This article was last updated on April 16, 2022
BBC has made an effort to claim its openness and transparency by publishing thousands of pages of evidence gathered during an inquiry into Newsnight’s decision to drop its investigation into the deceased ex-presenter Jimmy Savile.
Around 3,000 pages of emails, interviews and submissions from BBC executives and journalists, including Newsnight presenter Jeremy Paxman, were made available online to explain the reason behind pulling out the planned investigation against the former BBC presenter.
Acting director-general Tim Davie has told: “The BBC has been open and transparent in its handling of this unhappy chapter in our history. It has not been an entirely comfortable process for us to go through but it is right that we did it this way.
“It is important that the BBC now moves forward with the lessons learned and continues to regain the public’s trust.”
BBC Trust chairman, Lord Patten has assured at the time of the report’s publication that all the evidence would be released, besides from some redactions due to “legal reasons”. Legal teams are said to have been sorting through the evidence for several weeks, deciding what should be made public.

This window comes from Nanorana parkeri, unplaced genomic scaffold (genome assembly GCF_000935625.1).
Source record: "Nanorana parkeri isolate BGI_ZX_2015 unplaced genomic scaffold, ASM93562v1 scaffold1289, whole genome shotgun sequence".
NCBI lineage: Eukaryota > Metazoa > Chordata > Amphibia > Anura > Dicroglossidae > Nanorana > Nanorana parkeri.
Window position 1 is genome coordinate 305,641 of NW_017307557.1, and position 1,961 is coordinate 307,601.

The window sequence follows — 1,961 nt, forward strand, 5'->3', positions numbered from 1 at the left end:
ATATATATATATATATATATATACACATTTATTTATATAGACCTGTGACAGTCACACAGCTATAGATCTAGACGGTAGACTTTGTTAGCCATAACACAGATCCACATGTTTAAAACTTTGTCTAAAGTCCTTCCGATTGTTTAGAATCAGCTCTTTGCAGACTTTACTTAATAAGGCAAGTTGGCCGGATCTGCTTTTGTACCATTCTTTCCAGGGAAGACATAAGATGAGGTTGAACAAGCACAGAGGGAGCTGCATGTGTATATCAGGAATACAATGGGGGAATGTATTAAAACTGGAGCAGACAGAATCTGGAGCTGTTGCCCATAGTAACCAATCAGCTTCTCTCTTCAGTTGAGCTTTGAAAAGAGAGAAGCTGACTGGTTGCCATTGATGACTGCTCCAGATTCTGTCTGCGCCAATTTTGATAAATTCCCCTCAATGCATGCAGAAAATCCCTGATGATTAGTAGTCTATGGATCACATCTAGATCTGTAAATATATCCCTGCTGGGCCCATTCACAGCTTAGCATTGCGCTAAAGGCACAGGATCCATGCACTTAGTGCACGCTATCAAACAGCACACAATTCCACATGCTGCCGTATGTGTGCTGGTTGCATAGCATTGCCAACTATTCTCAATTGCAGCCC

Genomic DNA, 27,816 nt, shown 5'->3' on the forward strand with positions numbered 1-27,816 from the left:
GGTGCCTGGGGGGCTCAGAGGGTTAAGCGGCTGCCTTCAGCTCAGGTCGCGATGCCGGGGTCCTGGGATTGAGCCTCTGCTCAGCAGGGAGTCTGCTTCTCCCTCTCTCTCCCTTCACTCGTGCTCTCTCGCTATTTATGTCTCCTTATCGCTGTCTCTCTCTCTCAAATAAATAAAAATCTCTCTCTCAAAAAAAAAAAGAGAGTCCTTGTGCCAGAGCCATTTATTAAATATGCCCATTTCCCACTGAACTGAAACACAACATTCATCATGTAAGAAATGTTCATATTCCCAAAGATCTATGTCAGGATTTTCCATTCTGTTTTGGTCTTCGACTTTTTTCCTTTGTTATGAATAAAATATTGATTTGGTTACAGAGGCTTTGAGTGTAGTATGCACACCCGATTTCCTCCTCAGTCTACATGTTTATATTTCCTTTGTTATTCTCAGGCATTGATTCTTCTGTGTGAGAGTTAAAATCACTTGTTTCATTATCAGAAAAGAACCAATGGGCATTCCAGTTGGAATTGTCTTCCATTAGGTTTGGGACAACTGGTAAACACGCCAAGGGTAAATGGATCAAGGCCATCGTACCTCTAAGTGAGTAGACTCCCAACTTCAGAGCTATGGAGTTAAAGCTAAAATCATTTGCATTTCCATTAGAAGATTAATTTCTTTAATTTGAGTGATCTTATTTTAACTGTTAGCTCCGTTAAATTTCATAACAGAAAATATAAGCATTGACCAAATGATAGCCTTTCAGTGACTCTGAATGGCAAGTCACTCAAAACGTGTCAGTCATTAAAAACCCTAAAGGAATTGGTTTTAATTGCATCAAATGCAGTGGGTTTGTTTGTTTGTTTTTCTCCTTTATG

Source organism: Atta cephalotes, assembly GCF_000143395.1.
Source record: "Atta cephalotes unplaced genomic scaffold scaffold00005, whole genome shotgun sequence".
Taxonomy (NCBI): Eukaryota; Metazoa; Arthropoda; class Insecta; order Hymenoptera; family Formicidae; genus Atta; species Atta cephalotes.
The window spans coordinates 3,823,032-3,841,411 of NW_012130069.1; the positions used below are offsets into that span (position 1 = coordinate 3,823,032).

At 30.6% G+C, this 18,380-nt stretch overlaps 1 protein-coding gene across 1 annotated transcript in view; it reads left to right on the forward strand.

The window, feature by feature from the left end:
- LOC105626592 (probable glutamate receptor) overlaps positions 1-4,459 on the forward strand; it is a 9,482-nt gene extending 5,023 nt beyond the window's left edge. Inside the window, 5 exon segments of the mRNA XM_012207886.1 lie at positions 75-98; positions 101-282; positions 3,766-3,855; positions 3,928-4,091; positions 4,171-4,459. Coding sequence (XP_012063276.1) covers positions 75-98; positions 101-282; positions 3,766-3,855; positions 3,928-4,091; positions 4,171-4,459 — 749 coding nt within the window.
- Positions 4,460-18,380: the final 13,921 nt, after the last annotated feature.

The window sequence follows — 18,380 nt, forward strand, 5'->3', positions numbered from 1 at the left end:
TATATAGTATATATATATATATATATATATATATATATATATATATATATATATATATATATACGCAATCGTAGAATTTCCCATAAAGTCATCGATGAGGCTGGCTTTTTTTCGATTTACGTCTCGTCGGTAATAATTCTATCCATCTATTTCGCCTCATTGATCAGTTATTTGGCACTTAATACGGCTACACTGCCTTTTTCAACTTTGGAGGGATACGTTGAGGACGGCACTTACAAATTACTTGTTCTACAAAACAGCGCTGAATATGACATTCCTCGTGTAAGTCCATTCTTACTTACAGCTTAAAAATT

According to the BBC claims, around 3 percent of the content of the transcripts has been redacted by lawyers due to the concerns of defamation of other BBC employees. However, the removal of few comments has sparked speculation of taking into account the controversial evidence in an effort to spare embarrassment for the broadcaster over its handling of the Savile scandal.
During late 2011, the BBC’s Newsnight programme ended an investigation into Savile, a move that later faced criticism and raised the concerns that the decision was the result of an undue pressure from senior management.
Nick Pollard, a former head of Sky News – was appointed to conduct the review during December last year to investigate the causes behind the decision to cancel a six week investigation into abuse claims against Savile in December 2011. The Pollard Review came with a conclusion of shelving the inquiry into sexual abuse claims against the television star was “seriously flawed” while having enough evidence to conclude its investigation.
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